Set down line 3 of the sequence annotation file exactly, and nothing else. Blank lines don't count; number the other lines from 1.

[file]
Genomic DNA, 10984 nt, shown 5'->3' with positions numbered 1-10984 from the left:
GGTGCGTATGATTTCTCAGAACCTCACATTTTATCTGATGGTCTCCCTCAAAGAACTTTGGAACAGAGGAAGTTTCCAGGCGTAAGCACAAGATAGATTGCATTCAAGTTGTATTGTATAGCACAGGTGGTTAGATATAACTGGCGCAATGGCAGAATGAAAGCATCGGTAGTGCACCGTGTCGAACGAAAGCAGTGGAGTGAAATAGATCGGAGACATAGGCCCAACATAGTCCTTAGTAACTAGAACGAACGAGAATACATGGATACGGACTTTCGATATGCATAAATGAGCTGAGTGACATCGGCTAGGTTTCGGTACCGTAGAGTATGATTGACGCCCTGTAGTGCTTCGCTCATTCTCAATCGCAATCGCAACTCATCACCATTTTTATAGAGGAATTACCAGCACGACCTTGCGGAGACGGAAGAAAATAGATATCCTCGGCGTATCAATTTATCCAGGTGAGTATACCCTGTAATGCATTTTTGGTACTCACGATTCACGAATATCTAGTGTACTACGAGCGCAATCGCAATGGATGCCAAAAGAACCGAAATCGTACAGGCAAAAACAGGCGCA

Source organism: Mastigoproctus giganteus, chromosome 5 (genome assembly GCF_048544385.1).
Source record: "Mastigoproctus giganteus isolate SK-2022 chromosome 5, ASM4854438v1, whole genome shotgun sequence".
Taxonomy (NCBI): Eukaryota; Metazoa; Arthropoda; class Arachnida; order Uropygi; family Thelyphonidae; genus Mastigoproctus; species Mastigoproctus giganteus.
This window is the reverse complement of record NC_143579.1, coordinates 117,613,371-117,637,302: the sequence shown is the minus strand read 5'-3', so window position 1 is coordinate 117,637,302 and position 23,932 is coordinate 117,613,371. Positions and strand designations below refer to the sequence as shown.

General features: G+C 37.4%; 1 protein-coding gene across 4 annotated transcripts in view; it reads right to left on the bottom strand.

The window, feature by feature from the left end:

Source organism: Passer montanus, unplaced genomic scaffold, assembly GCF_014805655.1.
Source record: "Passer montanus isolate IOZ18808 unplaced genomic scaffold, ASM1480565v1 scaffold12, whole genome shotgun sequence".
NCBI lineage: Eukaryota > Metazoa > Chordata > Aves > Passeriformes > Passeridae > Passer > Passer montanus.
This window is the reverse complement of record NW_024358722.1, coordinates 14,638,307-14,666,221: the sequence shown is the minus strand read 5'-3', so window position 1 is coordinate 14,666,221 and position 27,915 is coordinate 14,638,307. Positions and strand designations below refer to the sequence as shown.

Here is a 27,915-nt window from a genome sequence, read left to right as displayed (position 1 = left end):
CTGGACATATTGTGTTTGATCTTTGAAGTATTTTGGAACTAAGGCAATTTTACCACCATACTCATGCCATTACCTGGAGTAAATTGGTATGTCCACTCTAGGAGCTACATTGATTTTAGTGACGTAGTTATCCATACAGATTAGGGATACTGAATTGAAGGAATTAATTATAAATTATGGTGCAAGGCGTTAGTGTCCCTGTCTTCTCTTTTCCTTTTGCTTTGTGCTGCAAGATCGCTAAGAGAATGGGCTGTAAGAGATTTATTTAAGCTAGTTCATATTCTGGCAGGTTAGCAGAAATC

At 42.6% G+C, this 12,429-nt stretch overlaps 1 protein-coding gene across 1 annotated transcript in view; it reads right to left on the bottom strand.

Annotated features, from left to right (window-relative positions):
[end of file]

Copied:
Source organism: Mastigoproctus giganteus, chromosome 5 (genome assembly GCF_048544385.1).